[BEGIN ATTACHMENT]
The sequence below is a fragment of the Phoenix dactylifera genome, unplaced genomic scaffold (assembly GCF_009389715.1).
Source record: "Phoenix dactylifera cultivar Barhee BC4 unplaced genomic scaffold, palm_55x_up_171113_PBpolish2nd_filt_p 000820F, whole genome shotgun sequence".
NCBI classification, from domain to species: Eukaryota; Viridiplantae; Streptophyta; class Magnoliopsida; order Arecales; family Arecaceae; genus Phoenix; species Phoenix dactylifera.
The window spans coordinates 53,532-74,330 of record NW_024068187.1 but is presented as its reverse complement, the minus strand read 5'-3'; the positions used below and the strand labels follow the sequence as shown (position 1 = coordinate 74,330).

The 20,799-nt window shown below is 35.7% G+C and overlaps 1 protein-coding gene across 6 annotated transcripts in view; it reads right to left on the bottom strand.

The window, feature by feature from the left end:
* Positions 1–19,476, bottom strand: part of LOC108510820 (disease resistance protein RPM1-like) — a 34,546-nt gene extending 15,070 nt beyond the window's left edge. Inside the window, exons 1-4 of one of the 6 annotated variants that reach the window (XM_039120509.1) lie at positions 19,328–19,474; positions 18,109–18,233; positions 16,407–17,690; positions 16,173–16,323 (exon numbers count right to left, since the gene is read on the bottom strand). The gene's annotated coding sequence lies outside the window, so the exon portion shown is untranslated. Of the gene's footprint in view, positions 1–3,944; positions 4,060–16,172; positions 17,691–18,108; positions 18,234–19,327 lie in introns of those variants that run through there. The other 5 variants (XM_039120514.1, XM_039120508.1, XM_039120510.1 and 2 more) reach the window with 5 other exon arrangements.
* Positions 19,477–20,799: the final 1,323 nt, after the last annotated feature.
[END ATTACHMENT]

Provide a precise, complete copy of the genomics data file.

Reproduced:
The sequence below is a fragment of the Phoenix dactylifera genome, unplaced genomic scaffold (assembly GCF_009389715.1).
Source record: "Phoenix dactylifera cultivar Barhee BC4 unplaced genomic scaffold, palm_55x_up_171113_PBpolish2nd_filt_p 000820F, whole genome shotgun sequence".
NCBI classification, from domain to species: Eukaryota; Viridiplantae; Streptophyta; class Magnoliopsida; order Arecales; family Arecaceae; genus Phoenix; species Phoenix dactylifera.
The window spans coordinates 53,532-74,330 of record NW_024068187.1 but is presented as its reverse complement, the minus strand read 5'-3'; the positions used below and the strand labels follow the sequence as shown (position 1 = coordinate 74,330).

The 20,799-nt window shown below is 35.7% G+C and overlaps 1 protein-coding gene across 6 annotated transcripts in view; it reads right to left on the bottom strand.

The window, feature by feature from the left end:
* Positions 1–19,476, bottom strand: part of LOC108510820 (disease resistance protein RPM1-like) — a 34,546-nt gene extending 15,070 nt beyond the window's left edge. Inside the window, exons 1-4 of one of the 6 annotated variants that reach the window (XM_039120509.1) lie at positions 19,328–19,474; positions 18,109–18,233; positions 16,407–17,690; positions 16,173–16,323 (exon numbers count right to left, since the gene is read on the bottom strand). The gene's annotated coding sequence lies outside the window, so the exon portion shown is untranslated. Of the gene's footprint in view, positions 1–3,944; positions 4,060–16,172; positions 17,691–18,108; positions 18,234–19,327 lie in introns of those variants that run through there. The other 5 variants (XM_039120514.1, XM_039120508.1, XM_039120510.1 and 2 more) reach the window with 5 other exon arrangements.
* Positions 19,477–20,799: the final 1,323 nt, after the last annotated feature.